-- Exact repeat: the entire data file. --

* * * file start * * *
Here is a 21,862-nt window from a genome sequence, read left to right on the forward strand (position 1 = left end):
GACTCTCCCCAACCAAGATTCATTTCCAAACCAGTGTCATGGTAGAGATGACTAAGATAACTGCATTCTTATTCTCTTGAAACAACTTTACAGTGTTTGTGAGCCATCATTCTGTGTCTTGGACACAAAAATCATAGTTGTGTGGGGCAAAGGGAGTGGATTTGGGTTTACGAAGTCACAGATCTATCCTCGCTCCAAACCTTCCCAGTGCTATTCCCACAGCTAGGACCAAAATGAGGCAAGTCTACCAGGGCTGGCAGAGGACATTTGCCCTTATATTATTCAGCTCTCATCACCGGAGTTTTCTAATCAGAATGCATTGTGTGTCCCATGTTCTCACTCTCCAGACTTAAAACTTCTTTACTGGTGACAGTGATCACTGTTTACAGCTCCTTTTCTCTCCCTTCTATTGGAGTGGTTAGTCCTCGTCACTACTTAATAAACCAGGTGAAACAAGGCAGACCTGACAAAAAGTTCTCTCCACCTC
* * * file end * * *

Here is a 21,862-nt window from a genome sequence, read left to right on the forward strand (position 1 = left end):
GACTCTCCCCAACCAAGATTCATTTCCAAACCAGTGTCATGGTAGAGATGACTAAGATAACTGCATTCTTATTCTCTTGAAACAACTTTACAGTGTTTGTGAGCCATCATTCTGTGTCTTGGACACAAAAATCATAGTTGTGTGGGGCAAAGGGAGTGGATTTGGGTTTACGAAGTCACAGATCTATCCTCGCTCCAAACCTTCCCAGTGCTATTCCCACAGCTAGGACCAAAATGAGGCAAGTCTACCAGGGCTGGCAGAGGACATTTGCCCTTATATTATTCAGCTCTCATCACCGGAGTTTTCTAATCAGAATGCATTGTGTGTCCCATGTTCTCACTCTCCAGACTTAAAACTTCTTTACTGGTGACAGTGATCACTGTTTACAGCTCCTTTTCTCTCCCTTCTATTGGAGTGGTTAGTCCTCGTCACTACTTAATAAACCAGGTGAAACAAGGCAGACCTGACAAAAAGTTCTCTCCACCTC